ALPS In Brief Podcast-Episode 4: Opening a Law Firm? Think About Protecting Your Future.

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ALPS In Brief Podcast-Episode 4: Opening a Law Firm? Think About Protecting Your Future.

Mark talks with seasoned ALPS Business Development Representative, Julie Patterson, about new lawyers hanging their own shingle and the associated challenges. This includes looking at legal malpractice insurance as an investment in protecting all of the work you do from the day you open your doors. Julie and Mark discuss the dangers in going bare and how step rating works.

ALPS In Brief, The ALPS Risk Management Podcast, is hosted by ALPS Risk Manager, Mark Bassingthwaighte.

Transcript:

MARK:

Welcome to another episode of ALPS In Brief, the ALPS Risk Management Podcast. We’re recording here at ALPS’s home office in the historic Florence Building in downtown Missoula, Montana. I’m Mark Bassingthwaighte, the ALPS Risk Manager, and I have the pleasure of sitting down today with a long-time colleague, Julie Patterson, who has been with ALPS for over 20 years now. Julie, before we get started, can you just give us a brief introduction, background to yourself for our listeners?

JULIE:

Absolutely, Mark, I’d be happy to. I’ve been here at ALPS for 20 years, really have enjoyed my time here. It’s a great company to work for. I’m originally from California, but moved to Montana to have a different lifestyle in 1990, and have stayed and never left, and am not going to leave, so …

MARK:

Yeah, that happens to a lot of us, huh?

JULIE:

It does, yes.

MARK:

Well, thank you for sitting down with me today. What I wanted to really talk about is looking at the new lawyer situation, and going back many years ago … I’ll use me as, perhaps, the example we might talk about a little bit, but … I was one of those guys that when I came out of law school, I hung up a shingle, and boy, can that get a little frightening and crazy. You know, you sit down, you try to get some kind of business plan in place, you look at trying to get some advertising, get your computers, get the office set up, all these kinds of things, and the last thing that you’re thinking about, in so many ways, is this whole issue of malpractice. I’ve just … I don’t have many clients yet, you know, and I’m thinking here …

But I know that I was not alone or unique in this. When I started thinking about that whole issue, you sit here and say, “You know, I just don’t have the income stream yet to be able to afford this, because, you know, I know what medical malpractice premiums look like. Docs are paying, at times, $20,000, $30,000, $50,000, $100,000 a year in premium, and [inaudible 00:02:26], I can’t afford that.” Is that how the insurance marketplace in terms of the legal malpractice arena is priced, or … Can you just explain to a new attorney, what am I looking at here?

JULIE:

I would be happy to, Mark. It’s completely separate than medical malpractice, so take that out of the equation, and think about protecting your future. Starting out, you’re opening your first practice here, you may not have a ton of money up front, but still, the premium is going to be roughly probably starting out between $1,000 and maybe $1,500.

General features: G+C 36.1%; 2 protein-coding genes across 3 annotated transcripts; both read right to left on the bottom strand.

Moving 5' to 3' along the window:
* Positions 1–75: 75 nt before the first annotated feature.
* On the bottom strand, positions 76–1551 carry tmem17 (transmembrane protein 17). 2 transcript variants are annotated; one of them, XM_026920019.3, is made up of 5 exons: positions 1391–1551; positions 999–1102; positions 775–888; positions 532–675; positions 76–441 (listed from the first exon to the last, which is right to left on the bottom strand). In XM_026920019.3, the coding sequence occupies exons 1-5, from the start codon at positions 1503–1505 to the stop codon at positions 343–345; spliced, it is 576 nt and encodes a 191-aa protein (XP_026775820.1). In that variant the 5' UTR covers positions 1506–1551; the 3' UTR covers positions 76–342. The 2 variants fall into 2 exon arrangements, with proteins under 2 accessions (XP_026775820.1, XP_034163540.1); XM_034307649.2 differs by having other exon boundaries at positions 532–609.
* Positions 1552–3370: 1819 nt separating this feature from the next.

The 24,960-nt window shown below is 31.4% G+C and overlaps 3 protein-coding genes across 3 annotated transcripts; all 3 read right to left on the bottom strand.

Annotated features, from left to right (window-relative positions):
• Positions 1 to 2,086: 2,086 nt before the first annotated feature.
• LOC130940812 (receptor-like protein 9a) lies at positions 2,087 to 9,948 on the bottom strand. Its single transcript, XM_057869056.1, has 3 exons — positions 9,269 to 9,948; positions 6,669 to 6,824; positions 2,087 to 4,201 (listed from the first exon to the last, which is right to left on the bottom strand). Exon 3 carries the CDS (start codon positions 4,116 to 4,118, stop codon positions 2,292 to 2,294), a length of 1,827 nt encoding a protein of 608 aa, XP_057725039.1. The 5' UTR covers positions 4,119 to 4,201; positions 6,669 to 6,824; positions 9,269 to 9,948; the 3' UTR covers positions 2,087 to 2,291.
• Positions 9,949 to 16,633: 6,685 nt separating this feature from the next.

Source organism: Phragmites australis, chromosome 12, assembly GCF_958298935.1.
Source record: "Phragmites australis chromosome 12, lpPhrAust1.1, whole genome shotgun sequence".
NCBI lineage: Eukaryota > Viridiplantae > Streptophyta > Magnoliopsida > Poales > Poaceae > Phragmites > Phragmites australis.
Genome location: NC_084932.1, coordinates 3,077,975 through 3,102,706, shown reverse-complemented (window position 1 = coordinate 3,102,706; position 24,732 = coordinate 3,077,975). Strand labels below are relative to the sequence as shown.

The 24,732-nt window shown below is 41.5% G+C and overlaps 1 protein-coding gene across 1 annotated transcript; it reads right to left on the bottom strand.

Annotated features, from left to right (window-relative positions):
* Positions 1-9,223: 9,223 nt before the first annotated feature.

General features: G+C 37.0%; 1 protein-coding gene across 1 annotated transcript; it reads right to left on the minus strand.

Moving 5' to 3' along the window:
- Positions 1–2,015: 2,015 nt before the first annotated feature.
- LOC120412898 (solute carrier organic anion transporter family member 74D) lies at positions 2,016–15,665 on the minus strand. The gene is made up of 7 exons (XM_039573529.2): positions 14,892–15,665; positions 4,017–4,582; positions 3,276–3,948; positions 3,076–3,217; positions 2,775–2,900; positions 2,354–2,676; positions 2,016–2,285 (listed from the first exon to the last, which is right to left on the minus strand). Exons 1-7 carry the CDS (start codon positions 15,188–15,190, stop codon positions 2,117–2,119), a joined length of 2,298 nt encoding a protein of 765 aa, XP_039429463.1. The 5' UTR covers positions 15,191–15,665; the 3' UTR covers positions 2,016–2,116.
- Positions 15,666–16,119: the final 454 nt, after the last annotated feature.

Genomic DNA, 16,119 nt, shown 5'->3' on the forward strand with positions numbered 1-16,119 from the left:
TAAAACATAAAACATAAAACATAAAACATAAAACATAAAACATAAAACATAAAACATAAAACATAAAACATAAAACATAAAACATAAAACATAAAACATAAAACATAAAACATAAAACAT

MARK:

Okay. That’s very different than what docs are paying, that’s for sure.

JULIE:

Yes, it’s very different.

MARK:

Right.

JULIE:

It also depends on what limits you want to hold. It can go a little lower, it can go a little higher. But know that that carrier’s going to have some premium finance terms to help you out so that you’re not paying everything all up front if you don’t have the cash up front. And really, when you open your doors, you want to protect yourself and your clients, and do it right as you start out into your private practice, because if you wait six months or a year down the line, and now decide to go, and you’ve got some money in your pocket, now you want to purchase the malpractice, no carrier in the marketplace is going to cover your prior work history to the day you open the doors to the day you decide to get that policy.

MARK:

Oh, wait, okay, so now that’s important. I want to make sure that we’re all understanding this. So if I sit down, and I open up my office, hang that shingle, and I’m doing a lot of marketing, networking, doing the things we all try to do to get the name out there, and I start to have a little bit of work, not much yet, but I build up, you’re saying that … So if I wait six months to buy my first policy, all of the work that I’ve done up until the day I buy that policy, I’m, in essence, bare on, that the policy doesn’t cover that?

JULIE:

You are, exactly. You’re bare on that time frame.

MARK:

Okay, that’s good to know, right.

JULIE:

Because a lot of new attorneys don’t realize that when they open their doors, and it’s a really key, important fact to before you open your doors, before you take that first client, is to get that coverage in place.

MARK:

Okay. When I think about … So I’m hearing that the premium is relatively affordable. Is that a normal kind of premium? Because it seems to me, I guess what I’m trying to get at is, you know, I don’t … I haven’t been in this long, so my exposure, if I’m thinking about the insurance carrier, it’s got to be pretty low. What does that play … What does that mean to you guys? Am I on to something here, that … What happens to my premium in the early years?

JULIE: